A Beginner's Guide To Web3
Learn the difference between Web1, Web2, and Web3, understand Web3 in cryptocurrency, and identify the top Web3 cryptocurrencies.
The internet has had an impact on the way we interact, conduct business, and get information. The growth of our society is heavily influenced by technology.
The web is undergoing a significant disruption due to the development of blockchain technology and other technologies.
One of these technologies is Web 3.0.
Here's the thing, It's not easy to navigate Web3. Getting started with blockchains, cryptocurrencies, NFTs, and DeFi can be challenging.
To better understand web3, we should first know how we got here. What is the meaning of Web1? What led to Web1 becoming Web2, and how did it provide the framework for Web3?
You'll get to know the difference between Web1, Web2, and Web3, understand Web3 in cryptocurrency and identify the top Web3 cryptocurrencies. You'll also get to know the pros and cons of Web3.
Web1, Web2, and Web3
While many believe the internet was invented in 1983, Tim Berners-Lee developed concepts such as HTML, HTTP, URLs, and web browsers in the early 1990s that led to the web as we know it today.
The "read-only" period of the internet, from that time to the early 2000s, is referred to as "web1." This is because early websites were basic and static and did not allow users to interact with them. Businesses use their websites as informational storefronts for their customers.
Example of Web1:
It is typically believed that Web2 began at the end of web1 and continues to the present day, regardless of whether there is a single, agreed-upon date. This was when "read-only" on the web changed to "read and write." Web2 allowed users to create content as well as consume it.
Social media platforms emerged as websites began to feature online reviews and other features that enabled content sharing and user interaction.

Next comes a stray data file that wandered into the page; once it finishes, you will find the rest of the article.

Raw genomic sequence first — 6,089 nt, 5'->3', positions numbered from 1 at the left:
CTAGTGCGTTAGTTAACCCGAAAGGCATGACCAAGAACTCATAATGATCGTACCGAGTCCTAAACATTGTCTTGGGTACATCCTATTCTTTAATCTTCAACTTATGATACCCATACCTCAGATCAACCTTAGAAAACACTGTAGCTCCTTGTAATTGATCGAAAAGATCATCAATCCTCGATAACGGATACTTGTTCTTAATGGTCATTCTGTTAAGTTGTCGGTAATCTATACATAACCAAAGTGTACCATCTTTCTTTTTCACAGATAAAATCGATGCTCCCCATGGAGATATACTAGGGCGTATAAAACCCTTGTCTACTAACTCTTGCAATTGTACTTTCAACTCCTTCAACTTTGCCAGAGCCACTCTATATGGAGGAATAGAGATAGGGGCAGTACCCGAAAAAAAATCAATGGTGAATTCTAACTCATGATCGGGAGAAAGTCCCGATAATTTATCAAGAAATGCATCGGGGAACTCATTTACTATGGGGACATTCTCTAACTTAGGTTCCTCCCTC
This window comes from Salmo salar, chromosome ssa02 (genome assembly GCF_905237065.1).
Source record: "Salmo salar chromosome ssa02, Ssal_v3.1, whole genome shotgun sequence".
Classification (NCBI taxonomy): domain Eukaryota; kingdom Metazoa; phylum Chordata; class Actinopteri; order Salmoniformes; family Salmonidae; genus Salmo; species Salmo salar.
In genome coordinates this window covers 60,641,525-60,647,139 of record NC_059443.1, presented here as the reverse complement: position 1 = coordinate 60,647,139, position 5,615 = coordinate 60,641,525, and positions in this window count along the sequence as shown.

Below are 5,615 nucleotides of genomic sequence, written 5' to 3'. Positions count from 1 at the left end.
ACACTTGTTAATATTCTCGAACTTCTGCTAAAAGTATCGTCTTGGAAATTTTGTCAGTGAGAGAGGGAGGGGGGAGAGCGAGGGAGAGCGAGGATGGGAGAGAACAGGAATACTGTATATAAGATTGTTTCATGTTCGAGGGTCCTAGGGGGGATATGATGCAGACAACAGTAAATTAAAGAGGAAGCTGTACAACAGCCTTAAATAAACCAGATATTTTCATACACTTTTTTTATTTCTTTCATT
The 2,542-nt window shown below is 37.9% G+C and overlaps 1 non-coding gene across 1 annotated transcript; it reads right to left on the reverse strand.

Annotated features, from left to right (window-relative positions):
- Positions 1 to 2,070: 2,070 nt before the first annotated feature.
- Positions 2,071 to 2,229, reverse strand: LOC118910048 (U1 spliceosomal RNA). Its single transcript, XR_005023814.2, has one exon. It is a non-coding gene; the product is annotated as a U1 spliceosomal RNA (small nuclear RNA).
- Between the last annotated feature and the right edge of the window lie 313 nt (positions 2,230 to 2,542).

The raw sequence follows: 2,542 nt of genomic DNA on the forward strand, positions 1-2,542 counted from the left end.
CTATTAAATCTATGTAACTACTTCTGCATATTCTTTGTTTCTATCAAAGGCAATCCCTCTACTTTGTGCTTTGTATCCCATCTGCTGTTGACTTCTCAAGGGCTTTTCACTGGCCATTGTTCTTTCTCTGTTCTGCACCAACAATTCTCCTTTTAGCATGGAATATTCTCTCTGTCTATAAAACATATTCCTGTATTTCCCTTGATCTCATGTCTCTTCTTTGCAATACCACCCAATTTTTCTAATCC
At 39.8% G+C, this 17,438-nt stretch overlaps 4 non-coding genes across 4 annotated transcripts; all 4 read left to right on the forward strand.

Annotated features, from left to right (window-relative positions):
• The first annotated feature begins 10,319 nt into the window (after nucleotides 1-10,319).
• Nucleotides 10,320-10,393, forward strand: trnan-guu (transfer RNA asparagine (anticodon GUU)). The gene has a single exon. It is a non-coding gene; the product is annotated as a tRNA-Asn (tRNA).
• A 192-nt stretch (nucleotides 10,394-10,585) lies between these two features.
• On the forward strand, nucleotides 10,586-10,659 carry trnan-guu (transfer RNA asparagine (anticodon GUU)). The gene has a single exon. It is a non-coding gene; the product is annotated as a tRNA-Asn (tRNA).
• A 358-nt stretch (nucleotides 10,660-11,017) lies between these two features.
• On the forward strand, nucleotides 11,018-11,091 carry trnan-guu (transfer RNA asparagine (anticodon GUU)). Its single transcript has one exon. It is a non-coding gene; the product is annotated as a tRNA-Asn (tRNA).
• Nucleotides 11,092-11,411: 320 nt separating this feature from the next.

The first social media platforms like MySpace and Bebo allowed users to host photographs and connect with friends, unlike later platforms that offer so much more than that, such as Facebook, Instagram, and Twitter, which have appeared to dominate the web and developed to provide various services.
When they first started, MySpace and Bebo only offered social networking services, unlike the news ones like Facebook, Instagram, and Twitter, which provide ad features, microblogging, and even selling.
We now arrive at Web3. Web 3.0, also known as Semantic Web or read-write-execute, began in 2010 and signals the future of the internet. Machine learning (ML) and artificial intelligence (AI) allow computers to analyze data similarly to humans, enabling the intelligent creation and dissemination of information tailored to the individual's needs.
The blockchain's new, divisive evolution aims to decentralize the current internet. Blockchain is crucial to the Web 3.0 evolution and the ability to run smart programs and achieve near-human intelligence on the internet.
Despite some fundamental differences, both Web 2.0 and Web 3.0 emphasize decentralization. Most Web 3.0 applications are developed and distributed using a single database (typically hosted by a single cloud provider) and a single server.
A web3 environment can deprive distributors, governments, and banks of their authority and instead place artists, communities, and retail investors at the center of its ecosystem.
Upstream's co-founder Alex Taub summarizes it this way:
Understanding Web3 in Cryptocurrency
You'll notice that you frequently encounter cryptocurrency when discussing Web 3.0. This is because blockchain technology and cryptocurrencies are the foundation of Web3 architecture.
Cryptocurrencies are required to keep Web3 decentralized and ensure that all stakeholders are given the correct incentives. Moreover, Web3 protocols have a firm reliance on cryptocurrencies.
Those who participate in the development, administration, contribution, or improvement of one of the projects will receive financial incentives (tokens). "Web 3.0 tokens" refer to digital assets striving to build a decentralized internet.
In addition to hosting, computing, bandwidth, storage, identity, and other internet services previously provided by cloud providers, these protocols may offer various services.
These protocol services include Decentralized Finance, privacy and digital infrastructure, blockchain Games, and Metaverse.
The protocol offers a variety of technical and non-technical alternatives for people to make a living. Protocol users often pay to use the service, similarly to cloud providers like Amazon Web Services. The elimination of unnecessary and frequently wasteful intermediates is a common feature of decentralization.
Top Web 3.0 Cryptocurrencies
With its native token, AUDIO, Audius, a decentralized music streaming service, unites the interests of musicians, fans, and node operators. You can utilize the coin for governance, staking, and rewarding artists' income. By including their music in the weekly hot lists, Audius also honors the work of its creators. One of the top Web 3.0 cryptocurrencies, it will eventually replace Bitcoin.